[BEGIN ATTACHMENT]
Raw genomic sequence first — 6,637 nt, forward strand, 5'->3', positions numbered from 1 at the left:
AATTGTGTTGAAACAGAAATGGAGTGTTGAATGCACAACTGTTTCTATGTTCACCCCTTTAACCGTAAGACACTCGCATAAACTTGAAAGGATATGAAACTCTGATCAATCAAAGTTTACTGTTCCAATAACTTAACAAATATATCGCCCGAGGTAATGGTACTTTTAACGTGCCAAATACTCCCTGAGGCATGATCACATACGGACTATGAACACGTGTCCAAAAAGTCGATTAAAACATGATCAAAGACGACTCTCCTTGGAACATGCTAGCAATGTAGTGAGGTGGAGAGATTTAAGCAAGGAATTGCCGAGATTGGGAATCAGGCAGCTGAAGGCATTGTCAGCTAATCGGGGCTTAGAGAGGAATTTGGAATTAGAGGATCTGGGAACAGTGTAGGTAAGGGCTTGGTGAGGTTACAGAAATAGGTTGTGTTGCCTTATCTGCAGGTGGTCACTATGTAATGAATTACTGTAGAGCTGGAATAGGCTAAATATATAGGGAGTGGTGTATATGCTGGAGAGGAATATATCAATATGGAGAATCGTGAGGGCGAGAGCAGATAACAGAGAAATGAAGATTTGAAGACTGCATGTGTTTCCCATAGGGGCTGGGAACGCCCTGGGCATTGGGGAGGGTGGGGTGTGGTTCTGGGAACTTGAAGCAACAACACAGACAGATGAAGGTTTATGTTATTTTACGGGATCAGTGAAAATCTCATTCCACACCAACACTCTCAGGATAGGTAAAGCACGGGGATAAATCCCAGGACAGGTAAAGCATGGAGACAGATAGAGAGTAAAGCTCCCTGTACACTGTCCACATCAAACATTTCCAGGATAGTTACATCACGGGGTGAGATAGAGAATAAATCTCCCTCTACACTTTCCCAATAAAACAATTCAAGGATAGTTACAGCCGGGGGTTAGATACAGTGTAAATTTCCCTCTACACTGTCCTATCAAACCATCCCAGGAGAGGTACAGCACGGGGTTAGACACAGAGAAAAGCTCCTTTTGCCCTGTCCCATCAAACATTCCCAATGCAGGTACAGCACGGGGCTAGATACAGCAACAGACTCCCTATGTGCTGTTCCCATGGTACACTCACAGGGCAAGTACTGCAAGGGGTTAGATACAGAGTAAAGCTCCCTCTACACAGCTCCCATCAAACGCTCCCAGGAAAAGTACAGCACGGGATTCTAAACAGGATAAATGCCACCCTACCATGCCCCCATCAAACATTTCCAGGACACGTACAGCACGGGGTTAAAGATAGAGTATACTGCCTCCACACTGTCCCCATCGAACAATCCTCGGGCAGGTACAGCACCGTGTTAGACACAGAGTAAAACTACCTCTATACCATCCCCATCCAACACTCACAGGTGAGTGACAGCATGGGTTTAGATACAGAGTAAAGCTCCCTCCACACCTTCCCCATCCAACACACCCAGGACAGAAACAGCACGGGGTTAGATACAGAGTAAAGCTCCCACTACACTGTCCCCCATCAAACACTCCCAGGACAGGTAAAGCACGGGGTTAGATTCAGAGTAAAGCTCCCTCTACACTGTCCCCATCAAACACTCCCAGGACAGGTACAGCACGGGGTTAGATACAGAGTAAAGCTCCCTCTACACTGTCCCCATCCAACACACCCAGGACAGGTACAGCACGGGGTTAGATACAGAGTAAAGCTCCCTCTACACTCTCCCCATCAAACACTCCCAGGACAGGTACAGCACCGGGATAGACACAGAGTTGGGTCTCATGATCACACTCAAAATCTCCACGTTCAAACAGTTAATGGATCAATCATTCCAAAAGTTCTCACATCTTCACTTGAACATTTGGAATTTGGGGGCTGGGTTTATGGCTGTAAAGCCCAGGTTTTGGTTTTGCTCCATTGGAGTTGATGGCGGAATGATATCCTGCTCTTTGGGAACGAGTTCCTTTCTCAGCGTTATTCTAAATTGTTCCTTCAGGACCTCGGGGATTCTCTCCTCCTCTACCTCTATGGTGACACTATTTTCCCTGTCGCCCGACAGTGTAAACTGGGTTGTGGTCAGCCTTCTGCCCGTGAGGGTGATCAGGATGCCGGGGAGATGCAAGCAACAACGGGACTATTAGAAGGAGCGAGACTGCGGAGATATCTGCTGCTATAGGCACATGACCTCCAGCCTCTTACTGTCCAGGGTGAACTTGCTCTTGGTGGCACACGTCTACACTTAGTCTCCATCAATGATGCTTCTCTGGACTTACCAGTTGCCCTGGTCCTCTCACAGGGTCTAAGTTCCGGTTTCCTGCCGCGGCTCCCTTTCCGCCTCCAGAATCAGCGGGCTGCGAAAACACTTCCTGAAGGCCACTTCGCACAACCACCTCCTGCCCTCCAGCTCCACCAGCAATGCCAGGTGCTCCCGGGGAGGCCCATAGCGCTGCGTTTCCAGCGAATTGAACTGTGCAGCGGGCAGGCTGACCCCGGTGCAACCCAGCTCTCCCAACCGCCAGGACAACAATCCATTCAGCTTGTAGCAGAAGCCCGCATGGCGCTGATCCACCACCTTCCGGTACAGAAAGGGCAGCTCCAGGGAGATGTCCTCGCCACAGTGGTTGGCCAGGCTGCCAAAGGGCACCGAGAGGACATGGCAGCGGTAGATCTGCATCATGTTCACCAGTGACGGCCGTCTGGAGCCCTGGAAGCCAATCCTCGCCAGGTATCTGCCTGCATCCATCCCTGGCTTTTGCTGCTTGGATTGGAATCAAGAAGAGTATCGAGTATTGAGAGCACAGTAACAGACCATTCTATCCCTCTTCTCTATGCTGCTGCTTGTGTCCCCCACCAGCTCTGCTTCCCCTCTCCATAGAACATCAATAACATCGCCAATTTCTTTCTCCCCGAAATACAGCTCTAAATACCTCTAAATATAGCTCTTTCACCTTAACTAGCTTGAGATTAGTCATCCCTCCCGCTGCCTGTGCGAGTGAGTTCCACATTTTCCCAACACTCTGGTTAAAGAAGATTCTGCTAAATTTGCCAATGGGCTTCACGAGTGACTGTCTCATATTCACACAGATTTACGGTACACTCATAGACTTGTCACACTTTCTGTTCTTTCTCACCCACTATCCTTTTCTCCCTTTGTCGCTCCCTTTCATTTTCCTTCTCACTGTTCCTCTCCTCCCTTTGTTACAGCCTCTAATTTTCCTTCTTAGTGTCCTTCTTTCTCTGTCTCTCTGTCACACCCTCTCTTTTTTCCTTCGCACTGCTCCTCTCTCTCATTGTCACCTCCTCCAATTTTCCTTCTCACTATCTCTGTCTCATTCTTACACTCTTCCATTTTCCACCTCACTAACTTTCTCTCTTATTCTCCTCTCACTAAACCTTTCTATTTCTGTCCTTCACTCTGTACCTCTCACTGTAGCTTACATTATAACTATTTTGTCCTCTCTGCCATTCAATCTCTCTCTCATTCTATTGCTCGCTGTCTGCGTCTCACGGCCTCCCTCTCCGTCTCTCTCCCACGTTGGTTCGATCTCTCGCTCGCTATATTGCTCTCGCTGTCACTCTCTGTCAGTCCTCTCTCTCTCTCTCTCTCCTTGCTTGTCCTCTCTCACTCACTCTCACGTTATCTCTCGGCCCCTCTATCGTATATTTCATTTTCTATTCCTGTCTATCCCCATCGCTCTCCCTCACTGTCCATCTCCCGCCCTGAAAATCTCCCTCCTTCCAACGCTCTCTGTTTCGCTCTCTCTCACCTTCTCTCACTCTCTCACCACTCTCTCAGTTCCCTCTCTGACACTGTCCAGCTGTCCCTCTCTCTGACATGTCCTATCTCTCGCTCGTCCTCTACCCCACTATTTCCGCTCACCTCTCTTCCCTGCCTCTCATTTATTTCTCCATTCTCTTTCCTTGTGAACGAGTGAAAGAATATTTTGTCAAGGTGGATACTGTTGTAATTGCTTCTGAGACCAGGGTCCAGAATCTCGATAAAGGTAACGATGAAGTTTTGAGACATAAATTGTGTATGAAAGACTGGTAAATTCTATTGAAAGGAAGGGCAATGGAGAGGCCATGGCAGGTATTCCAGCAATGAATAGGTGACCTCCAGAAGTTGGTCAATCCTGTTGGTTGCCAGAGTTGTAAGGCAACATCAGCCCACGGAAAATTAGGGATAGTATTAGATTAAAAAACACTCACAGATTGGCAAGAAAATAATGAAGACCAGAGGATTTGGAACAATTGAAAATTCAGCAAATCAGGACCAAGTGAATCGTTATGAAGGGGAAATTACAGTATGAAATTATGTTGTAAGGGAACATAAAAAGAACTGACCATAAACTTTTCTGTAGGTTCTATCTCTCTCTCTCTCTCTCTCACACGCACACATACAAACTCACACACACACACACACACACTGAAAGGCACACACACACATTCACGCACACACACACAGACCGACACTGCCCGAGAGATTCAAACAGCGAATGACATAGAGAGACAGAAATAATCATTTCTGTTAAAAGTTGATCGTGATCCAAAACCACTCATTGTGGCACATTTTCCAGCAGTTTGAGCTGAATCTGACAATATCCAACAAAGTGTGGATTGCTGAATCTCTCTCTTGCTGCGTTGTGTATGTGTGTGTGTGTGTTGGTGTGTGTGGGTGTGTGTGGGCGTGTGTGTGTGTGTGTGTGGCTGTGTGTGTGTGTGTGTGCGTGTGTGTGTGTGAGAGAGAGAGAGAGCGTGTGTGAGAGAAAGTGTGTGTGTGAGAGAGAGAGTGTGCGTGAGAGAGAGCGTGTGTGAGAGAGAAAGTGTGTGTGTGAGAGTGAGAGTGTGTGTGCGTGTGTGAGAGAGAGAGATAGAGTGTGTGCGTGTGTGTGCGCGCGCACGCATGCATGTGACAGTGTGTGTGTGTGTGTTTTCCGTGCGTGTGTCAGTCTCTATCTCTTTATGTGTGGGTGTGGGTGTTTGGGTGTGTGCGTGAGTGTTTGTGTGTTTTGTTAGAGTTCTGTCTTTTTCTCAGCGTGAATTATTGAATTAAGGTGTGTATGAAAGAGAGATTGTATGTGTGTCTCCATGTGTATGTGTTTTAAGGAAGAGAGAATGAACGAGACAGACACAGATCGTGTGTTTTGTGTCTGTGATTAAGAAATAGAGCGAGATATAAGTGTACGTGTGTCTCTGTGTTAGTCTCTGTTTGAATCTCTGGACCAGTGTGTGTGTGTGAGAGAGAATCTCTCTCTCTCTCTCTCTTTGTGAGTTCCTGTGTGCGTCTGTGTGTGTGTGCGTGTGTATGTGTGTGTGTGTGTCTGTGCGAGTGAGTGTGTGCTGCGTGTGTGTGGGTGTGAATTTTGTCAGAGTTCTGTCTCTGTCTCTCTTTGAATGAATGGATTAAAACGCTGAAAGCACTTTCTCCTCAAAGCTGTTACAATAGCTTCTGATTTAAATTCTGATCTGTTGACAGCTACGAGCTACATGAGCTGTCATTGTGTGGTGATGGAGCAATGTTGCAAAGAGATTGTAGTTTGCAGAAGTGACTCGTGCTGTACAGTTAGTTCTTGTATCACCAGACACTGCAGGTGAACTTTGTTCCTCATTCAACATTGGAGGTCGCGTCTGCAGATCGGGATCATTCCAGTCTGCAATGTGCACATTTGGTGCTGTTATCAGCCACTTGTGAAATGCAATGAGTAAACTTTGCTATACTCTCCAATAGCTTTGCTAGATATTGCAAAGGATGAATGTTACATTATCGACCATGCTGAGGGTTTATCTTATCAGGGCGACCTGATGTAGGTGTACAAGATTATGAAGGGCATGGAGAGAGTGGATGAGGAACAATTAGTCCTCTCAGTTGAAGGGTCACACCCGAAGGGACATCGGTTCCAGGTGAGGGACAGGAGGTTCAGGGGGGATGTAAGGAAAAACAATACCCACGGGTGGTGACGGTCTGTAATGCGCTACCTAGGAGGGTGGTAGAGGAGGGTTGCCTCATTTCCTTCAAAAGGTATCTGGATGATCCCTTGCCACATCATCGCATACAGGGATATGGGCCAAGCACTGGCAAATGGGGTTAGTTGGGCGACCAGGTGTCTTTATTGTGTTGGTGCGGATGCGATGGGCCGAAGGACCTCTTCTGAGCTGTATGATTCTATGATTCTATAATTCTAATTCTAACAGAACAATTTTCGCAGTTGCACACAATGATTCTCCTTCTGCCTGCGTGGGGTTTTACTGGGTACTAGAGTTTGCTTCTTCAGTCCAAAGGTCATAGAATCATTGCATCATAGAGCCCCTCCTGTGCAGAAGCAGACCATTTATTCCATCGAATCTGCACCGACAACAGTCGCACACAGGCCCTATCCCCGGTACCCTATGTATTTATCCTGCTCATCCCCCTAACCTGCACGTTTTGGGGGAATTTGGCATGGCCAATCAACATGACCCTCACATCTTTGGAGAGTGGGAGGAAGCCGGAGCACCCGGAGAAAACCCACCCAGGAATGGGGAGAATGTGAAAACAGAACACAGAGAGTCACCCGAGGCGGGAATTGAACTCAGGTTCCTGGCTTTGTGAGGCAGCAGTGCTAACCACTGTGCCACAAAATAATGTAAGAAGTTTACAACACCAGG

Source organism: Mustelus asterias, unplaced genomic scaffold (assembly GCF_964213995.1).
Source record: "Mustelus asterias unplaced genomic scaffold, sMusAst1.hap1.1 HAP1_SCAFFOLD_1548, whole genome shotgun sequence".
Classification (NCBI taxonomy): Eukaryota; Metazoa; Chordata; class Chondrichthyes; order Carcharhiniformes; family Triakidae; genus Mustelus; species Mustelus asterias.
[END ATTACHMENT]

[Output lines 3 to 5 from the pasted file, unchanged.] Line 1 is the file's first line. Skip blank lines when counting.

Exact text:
Source organism: Mustelus asterias, unplaced genomic scaffold (assembly GCF_964213995.1).
Source record: "Mustelus asterias unplaced genomic scaffold, sMusAst1.hap1.1 HAP1_SCAFFOLD_1548, whole genome shotgun sequence".
Classification (NCBI taxonomy): Eukaryota; Metazoa; Chordata; class Chondrichthyes; order Carcharhiniformes; family Triakidae; genus Mustelus; species Mustelus asterias.